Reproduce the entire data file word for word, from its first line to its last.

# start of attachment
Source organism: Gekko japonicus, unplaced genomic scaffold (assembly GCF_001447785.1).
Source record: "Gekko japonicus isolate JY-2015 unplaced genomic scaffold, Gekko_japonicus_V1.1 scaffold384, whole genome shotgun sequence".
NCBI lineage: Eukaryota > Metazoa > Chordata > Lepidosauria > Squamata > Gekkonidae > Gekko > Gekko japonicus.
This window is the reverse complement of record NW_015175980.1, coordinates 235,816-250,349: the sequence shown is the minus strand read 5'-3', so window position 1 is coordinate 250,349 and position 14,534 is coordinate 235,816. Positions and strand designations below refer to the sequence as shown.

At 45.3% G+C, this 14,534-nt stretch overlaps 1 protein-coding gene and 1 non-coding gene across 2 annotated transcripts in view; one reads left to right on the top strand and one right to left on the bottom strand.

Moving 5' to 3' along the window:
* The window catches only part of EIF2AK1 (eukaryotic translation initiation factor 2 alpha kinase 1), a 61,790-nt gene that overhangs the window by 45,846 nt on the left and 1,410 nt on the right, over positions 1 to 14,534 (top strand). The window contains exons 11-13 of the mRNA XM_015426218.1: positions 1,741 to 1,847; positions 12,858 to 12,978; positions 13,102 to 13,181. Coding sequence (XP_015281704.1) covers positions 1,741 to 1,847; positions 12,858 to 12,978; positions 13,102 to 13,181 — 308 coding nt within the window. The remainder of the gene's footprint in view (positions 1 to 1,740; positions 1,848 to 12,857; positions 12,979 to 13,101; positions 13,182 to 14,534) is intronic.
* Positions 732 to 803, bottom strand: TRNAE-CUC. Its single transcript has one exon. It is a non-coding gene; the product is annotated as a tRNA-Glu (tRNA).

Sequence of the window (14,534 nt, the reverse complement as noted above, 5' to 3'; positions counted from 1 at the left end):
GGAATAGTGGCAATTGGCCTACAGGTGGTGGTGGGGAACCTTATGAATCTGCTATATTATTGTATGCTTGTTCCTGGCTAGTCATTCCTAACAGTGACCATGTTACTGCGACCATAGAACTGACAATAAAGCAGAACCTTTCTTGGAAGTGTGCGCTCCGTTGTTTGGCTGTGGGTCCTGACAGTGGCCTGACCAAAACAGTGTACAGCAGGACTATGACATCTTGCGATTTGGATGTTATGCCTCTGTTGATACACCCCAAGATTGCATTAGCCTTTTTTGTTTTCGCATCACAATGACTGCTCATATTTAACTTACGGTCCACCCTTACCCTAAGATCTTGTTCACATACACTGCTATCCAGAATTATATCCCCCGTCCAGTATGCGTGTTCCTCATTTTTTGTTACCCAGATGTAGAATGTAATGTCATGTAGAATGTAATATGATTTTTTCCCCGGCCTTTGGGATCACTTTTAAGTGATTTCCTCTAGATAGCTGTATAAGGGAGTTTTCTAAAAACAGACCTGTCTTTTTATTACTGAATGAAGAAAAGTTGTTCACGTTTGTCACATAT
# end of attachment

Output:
Source organism: Gekko japonicus, unplaced genomic scaffold (assembly GCF_001447785.1).
Source record: "Gekko japonicus isolate JY-2015 unplaced genomic scaffold, Gekko_japonicus_V1.1 scaffold384, whole genome shotgun sequence".
NCBI lineage: Eukaryota > Metazoa > Chordata > Lepidosauria > Squamata > Gekkonidae > Gekko > Gekko japonicus.
This window is the reverse complement of record NW_015175980.1, coordinates 235,816-250,349: the sequence shown is the minus strand read 5'-3', so window position 1 is coordinate 250,349 and position 14,534 is coordinate 235,816. Positions and strand designations below refer to the sequence as shown.

At 45.3% G+C, this 14,534-nt stretch overlaps 1 protein-coding gene and 1 non-coding gene across 2 annotated transcripts in view; one reads left to right on the top strand and one right to left on the bottom strand.

Moving 5' to 3' along the window:
* The window catches only part of EIF2AK1 (eukaryotic translation initiation factor 2 alpha kinase 1), a 61,790-nt gene that overhangs the window by 45,846 nt on the left and 1,410 nt on the right, over positions 1 to 14,534 (top strand). The window contains exons 11-13 of the mRNA XM_015426218.1: positions 1,741 to 1,847; positions 12,858 to 12,978; positions 13,102 to 13,181. Coding sequence (XP_015281704.1) covers positions 1,741 to 1,847; positions 12,858 to 12,978; positions 13,102 to 13,181 — 308 coding nt within the window. The remainder of the gene's footprint in view (positions 1 to 1,740; positions 1,848 to 12,857; positions 12,979 to 13,101; positions 13,182 to 14,534) is intronic.
* Positions 732 to 803, bottom strand: TRNAE-CUC. Its single transcript has one exon. It is a non-coding gene; the product is annotated as a tRNA-Glu (tRNA).

Sequence of the window (14,534 nt, the reverse complement as noted above, 5' to 3'; positions counted from 1 at the left end):
GGAATAGTGGCAATTGGCCTACAGGTGGTGGTGGGGAACCTTATGAATCTGCTATATTATTGTATGCTTGTTCCTGGCTAGTCATTCCTAACAGTGACCATGTTACTGCGACCATAGAACTGACAATAAAGCAGAACCTTTCTTGGAAGTGTGCGCTCCGTTGTTTGGCTGTGGGTCCTGACAGTGGCCTGACCAAAACAGTGTACAGCAGGACTATGACATCTTGCGATTTGGATGTTATGCCTCTGTTGATACACCCCAAGATTGCATTAGCCTTTTTTGTTTTCGCATCACAATGACTGCTCATATTTAACTTACGGTCCACCCTTACCCTAAGATCTTGTTCACATACACTGCTATCCAGAATTATATCCCCCGTCCAGTATGCGTGTTCCTCATTTTTTGTTACCCAGATGTAGAATGTAATGTCATGTAGAATGTAATATGATTTTTTCCCCGGCCTTTGGGATCACTTTTAAGTGATTTCCTCTAGATAGCTGTATAAGGGAGTTTTCTAAAAACAGACCTGTCTTTTTATTACTGAATGAAGAAAAGTTGTTCACGTTTGTCACATAT